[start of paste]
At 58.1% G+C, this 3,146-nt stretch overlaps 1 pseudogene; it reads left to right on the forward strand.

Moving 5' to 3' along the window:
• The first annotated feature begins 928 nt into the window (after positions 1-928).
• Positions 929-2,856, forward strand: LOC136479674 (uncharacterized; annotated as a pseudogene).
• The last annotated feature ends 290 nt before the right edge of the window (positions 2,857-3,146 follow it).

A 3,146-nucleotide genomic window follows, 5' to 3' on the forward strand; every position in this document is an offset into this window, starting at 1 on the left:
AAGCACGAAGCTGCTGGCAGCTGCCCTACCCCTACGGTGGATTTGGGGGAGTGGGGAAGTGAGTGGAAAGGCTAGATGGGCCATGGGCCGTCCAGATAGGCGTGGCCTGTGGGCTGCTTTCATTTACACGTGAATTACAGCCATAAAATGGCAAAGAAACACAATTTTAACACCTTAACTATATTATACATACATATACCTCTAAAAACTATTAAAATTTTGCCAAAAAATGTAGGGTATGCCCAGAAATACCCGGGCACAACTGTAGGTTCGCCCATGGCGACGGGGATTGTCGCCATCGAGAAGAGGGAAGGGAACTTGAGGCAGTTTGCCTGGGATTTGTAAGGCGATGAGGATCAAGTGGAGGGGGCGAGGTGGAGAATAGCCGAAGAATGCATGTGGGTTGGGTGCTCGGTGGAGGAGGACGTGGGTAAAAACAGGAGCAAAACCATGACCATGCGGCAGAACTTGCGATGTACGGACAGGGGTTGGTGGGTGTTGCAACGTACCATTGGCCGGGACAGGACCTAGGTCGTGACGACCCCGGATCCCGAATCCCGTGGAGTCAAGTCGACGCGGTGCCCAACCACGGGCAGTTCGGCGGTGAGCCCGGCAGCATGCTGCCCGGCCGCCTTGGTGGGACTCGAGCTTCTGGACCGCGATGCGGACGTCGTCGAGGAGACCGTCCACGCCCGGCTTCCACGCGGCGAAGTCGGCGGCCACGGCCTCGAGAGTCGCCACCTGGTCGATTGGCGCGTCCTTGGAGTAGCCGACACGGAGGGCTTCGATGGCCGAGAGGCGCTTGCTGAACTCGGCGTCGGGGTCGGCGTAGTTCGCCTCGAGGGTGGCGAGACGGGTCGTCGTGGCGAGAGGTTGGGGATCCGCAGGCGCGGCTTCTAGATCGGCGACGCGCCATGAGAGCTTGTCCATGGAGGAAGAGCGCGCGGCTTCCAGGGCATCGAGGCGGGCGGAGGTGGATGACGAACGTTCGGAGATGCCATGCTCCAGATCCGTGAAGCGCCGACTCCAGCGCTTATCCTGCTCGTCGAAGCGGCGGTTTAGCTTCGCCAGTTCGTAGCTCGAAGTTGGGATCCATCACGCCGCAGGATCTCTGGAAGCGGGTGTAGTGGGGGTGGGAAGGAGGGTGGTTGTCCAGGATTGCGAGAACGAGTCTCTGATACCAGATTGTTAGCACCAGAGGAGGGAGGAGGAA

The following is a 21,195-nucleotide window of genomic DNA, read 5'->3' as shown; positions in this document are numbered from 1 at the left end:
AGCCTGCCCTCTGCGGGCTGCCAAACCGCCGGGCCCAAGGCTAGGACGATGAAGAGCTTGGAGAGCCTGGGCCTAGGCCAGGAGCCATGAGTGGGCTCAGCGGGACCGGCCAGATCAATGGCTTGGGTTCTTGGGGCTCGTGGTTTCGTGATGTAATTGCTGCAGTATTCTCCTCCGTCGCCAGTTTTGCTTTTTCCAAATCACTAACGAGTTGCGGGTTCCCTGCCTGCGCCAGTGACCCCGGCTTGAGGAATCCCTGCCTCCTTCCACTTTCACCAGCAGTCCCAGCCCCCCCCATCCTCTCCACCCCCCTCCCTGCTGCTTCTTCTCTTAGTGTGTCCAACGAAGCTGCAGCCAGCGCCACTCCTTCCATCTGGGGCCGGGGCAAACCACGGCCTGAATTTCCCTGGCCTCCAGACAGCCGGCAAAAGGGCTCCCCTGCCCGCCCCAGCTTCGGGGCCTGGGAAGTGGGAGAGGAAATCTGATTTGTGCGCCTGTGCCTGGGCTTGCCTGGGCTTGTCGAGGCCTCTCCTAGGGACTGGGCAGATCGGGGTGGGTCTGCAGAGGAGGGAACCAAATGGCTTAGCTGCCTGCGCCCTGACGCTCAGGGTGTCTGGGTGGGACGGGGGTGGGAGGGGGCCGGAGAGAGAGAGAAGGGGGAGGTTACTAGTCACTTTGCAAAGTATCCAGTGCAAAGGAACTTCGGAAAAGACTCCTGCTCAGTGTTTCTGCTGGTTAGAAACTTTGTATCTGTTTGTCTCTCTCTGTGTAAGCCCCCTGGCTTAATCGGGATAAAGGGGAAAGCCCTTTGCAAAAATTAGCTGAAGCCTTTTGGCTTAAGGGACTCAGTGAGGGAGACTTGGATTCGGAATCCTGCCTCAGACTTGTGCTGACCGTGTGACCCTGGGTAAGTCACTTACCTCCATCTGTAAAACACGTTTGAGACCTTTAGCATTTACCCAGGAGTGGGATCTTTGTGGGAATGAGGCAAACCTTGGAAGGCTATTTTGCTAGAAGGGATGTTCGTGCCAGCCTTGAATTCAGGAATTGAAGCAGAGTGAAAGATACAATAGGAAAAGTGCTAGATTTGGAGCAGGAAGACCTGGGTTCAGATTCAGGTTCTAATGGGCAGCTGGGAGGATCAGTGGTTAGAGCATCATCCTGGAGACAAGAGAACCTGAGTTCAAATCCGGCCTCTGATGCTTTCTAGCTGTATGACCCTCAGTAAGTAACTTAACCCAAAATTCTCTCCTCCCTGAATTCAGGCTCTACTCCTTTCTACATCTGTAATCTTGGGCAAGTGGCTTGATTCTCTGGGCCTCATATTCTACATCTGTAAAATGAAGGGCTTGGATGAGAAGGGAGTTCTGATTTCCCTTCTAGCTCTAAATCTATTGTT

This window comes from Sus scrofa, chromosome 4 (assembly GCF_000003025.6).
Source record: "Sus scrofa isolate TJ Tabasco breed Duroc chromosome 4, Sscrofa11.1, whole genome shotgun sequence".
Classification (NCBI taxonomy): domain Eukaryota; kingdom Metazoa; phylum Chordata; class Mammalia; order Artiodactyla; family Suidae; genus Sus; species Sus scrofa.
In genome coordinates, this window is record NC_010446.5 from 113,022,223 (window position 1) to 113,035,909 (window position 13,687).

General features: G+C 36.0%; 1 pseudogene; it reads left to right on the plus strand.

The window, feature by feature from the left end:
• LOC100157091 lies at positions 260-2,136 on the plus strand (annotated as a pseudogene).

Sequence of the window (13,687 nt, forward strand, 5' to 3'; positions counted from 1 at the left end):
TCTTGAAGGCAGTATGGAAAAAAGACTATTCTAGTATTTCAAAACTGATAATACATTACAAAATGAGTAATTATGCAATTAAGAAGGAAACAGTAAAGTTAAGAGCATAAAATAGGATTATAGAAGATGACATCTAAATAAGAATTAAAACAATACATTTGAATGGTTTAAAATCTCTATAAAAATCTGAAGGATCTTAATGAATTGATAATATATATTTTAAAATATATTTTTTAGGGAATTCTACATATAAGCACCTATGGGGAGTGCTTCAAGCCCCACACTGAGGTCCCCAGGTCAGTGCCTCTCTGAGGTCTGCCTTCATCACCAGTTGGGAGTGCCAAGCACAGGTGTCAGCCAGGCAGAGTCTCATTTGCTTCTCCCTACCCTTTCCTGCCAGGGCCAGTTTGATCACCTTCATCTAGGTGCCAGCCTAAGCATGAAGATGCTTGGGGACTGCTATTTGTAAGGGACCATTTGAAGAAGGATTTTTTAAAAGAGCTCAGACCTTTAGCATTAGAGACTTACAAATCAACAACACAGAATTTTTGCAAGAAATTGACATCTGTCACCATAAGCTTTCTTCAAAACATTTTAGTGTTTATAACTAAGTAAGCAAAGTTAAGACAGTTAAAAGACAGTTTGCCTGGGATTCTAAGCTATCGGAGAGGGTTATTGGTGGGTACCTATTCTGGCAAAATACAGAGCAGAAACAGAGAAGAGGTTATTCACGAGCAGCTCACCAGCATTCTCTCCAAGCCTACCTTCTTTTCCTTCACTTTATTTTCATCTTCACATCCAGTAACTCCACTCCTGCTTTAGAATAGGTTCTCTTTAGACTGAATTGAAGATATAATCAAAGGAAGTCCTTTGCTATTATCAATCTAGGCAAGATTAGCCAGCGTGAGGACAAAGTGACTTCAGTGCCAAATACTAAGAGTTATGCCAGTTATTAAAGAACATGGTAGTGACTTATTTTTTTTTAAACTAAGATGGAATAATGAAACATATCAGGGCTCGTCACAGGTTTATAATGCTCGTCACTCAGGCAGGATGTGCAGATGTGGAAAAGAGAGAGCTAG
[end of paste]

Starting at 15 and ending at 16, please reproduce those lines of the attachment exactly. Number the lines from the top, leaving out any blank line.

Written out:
The window, feature by feature from the left end:
• LOC100157091 lies at positions 260-2,136 on the plus strand (annotated as a pseudogene).